The carpark (© Image Greg Robinson 2004)

Not up Mt. Feathertop
Sept. with Greg, Ed & Liz, 2004


The wind was howling up to 90 km’s an hour as we jumped out of Ed's car. Our weather can rival Scotland’s in its foulness any day. We opted not to do our planned route along the Razorback ridge to Mt. Feathertop where I’d intended to climb some of the gullies as the others skied down them. The mountain was 10km’s away and well beyond our 30m visibility. Why I still packed my climbing tools and crampons I’ll never know. I could have saved a few kg's by leaving them in the car.

Into the wind we went. After some fussing about the route we found our first destination – a numbered snow pole. These poles are placed at regular intervals along the lengthy Alpine Walking Track and simplified the task of locating the exit from the car park. Without them we’d probably still be walking in circles around the car.

The buffets of snow and wind grew and fell as we moved from pole to pole. Everyone on skis except for me – the world’s most impressive non-skier. I plodded along on excellent snowshoes provided by Ed after I couldn’t get any for hire. Sure beats plugging holes in the snow!

The afternoon passed uneventfully and without shortness of breath. We sidled from the carpark around Mt. Loch and wandered down its far side. Greg did a couple of turns down a little slope before we crossed a snow bridge over a creek and arrived at Derrick hut. Here we stopped for some lunch before heading a couple of k’s along the track to pole 125.

The fun began as we ventured into the burnt out snow gums in search of what proved to be a very elusive location, the Quintet Mine Huts. After perhaps an hour of bumbling around, taking bearings and “I swear it must be here somewhere” we set up tents including my new (Macpac of course what would you expect from Macpac Man?) Minaret.

The snow eased. The wind lessened. Greg and Liz skied down the hill through the trees. Ed dug a snow cave. I played with the tent guy wires on my new toy and ambled around the clearing. I investigated some star pickets and iron sticking out of the snow by a tree at the edge of the clearing.

Greg admires Macpac Man's new Minaret.

Ed & Liz smile for the camera

It snowed most of the night. I know this because I stuck my head out of the tent to test a new headlamp’s high-beam LED. Impressive! (If only Macpac made head torches...)

We awoke to a gorgeous clearing sky and views across the valley. Patches of blue above us promised a fun day ahead as we packed our stuff away at a leisurely pace. No alpine starts on this trip!

Plodding back up the hill we were soon too warm and stopped to put on sunscreen and take off some jackets. Liz stuffed the front of her salopettes with so much stuff she felt embarrassed by her extra shapely figure.

The burnt snow gums are so beautiful in their glistening, icy shells but the views across the peaks in the clear air are heart wrenching. Where have all our forests gone? They have been burnt to a cinder and will take years to recover from this savage beating – unusual in its magnitude even here in the land of fire.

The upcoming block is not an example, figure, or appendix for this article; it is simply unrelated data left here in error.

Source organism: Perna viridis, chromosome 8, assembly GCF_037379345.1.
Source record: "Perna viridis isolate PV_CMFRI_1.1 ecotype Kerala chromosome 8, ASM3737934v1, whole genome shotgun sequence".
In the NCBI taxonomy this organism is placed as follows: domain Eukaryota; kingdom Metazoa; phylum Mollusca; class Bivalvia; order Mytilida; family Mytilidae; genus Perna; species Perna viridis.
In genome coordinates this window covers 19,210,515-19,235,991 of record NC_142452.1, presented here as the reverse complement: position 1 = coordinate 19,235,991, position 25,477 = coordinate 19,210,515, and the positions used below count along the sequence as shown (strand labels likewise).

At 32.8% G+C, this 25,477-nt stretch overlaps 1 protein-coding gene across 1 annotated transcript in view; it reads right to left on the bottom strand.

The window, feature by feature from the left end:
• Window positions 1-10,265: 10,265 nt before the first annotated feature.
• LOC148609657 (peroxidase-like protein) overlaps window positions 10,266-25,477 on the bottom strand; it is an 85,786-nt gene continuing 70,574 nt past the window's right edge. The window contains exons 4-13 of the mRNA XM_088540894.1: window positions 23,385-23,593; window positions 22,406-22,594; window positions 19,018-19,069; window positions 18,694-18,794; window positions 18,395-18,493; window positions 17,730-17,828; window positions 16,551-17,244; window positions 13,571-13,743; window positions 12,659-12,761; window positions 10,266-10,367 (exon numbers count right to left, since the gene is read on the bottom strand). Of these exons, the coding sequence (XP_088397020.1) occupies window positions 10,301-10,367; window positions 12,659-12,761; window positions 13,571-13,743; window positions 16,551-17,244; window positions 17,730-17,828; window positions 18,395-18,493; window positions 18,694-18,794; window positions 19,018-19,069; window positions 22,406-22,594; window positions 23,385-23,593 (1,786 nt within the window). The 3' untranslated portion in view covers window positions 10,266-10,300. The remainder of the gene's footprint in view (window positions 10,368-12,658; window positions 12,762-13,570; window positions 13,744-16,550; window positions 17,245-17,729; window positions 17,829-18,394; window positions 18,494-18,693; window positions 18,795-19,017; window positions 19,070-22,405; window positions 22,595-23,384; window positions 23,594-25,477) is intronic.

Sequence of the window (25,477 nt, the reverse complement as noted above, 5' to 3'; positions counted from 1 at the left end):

At the top of the hill Greg had skied yesterday everyone that could ski (namely everybody except me) dumped their packs, removed their skins (from their skis not their bodies) and tore off down the slope. I wandered off to explore a corniced ridge…

I needn’t have bothered. My attempt to climb it resulted in me burying myself up to the waist in drift snow at every step. Had I removed my shovel from my pack I could have dug my way up the slope more easily than climbed it. Like I said, climbing equipment would have been better (lighter) left in the car. Such is the life of a wanna-be mountain climber in Australia.

Greg's mittens  (© Image Greg Robinson 2004)

After lunch we plodded our way back past the ski resort bunnies who were embarrassingly inquisitive (and in some cases dangerously ignorant) towards the car.

Its amazing what you can see up here when the weather is clear. Mt Feathertop beamed white in the distance, beautifully coated in snow. The Razorback beckoned. What a gorgeous trip it would have been! A quick photo later and we were on our way to Bright for a beer. A (toilet) stop at McDonald's on the highway (and somebodies snuck in a thick-shake and a burger against sensible politics) and we were on our way home again. Not much of a climbing weekend but a fun way to spend a couple of days in the snow all the same.


Epilogue: A hunt around the WWW on Monday revealed that the Quintet Mine huts had been burnt to a cinder in the fires last year. Alas, another piece of our heritage succumbs to the calamity of global warming. At least our navigation wasn't at fault - we were in the right location.

Greg poses in front of the Razorback Ridge. Mt. Feathertop is in the distance.

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